The collection of episodes features hours of unheard audio from the notorious murderer, taking a seriously in-depth look at his crimes and methodologies.
Recorded while Ted was on death row in 1980, the recordings were made by journalist Simon Michaud and investigative reporter Hugh Aynesworth, and consist of over 100 hours worth of audio.
Its an understatement to say hearing Ted talk about his crimes will stick with you – so dont watch these episodes right before you go to bed. Or alone.
Something on the more criminal and sinister side, this new offering from the streaming giants is all about the drug.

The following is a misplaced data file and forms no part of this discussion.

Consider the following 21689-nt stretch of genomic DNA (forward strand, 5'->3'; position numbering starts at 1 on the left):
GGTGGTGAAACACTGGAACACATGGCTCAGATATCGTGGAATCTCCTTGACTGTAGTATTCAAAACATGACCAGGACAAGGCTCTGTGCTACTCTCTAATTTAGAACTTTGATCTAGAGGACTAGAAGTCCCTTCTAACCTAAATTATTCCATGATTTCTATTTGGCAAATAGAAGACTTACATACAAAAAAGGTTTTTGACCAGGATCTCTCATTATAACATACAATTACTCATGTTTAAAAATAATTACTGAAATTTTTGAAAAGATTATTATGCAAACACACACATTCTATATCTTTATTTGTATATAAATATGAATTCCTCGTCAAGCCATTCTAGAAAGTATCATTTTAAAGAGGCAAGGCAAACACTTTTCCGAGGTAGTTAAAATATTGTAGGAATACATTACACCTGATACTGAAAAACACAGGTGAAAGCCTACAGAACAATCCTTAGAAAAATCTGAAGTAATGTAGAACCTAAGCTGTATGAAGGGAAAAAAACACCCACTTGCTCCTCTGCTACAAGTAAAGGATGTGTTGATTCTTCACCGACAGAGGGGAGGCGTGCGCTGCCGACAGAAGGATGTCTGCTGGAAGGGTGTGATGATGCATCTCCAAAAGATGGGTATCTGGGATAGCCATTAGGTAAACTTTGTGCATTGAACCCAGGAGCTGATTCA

The documentary follows the real-life story of a bunch of men from Americas south as they band together to chase their fortune in a legendary pot of gold to be found in the Caribbean.
Except its not actually gold. Its cocaine. Buried cocaine.
Directed by Theo Love, the documentary follows Rodney Hyden, a small business owner and family man from Central Florida.
After he loses his fortune, Hyden hears whispers about a map that leads whoever possesses it to a mythical $2million (£1.5million) stash of cocaine buried on an island in the Caribbean.
He joins a group of misfits and together they embark on a journey to find said drugs – without any prior drug-running experience.
The Case Against Adnan Syed
You may have listened to the podcast, Serial, so you know all about AdnanRead More – Source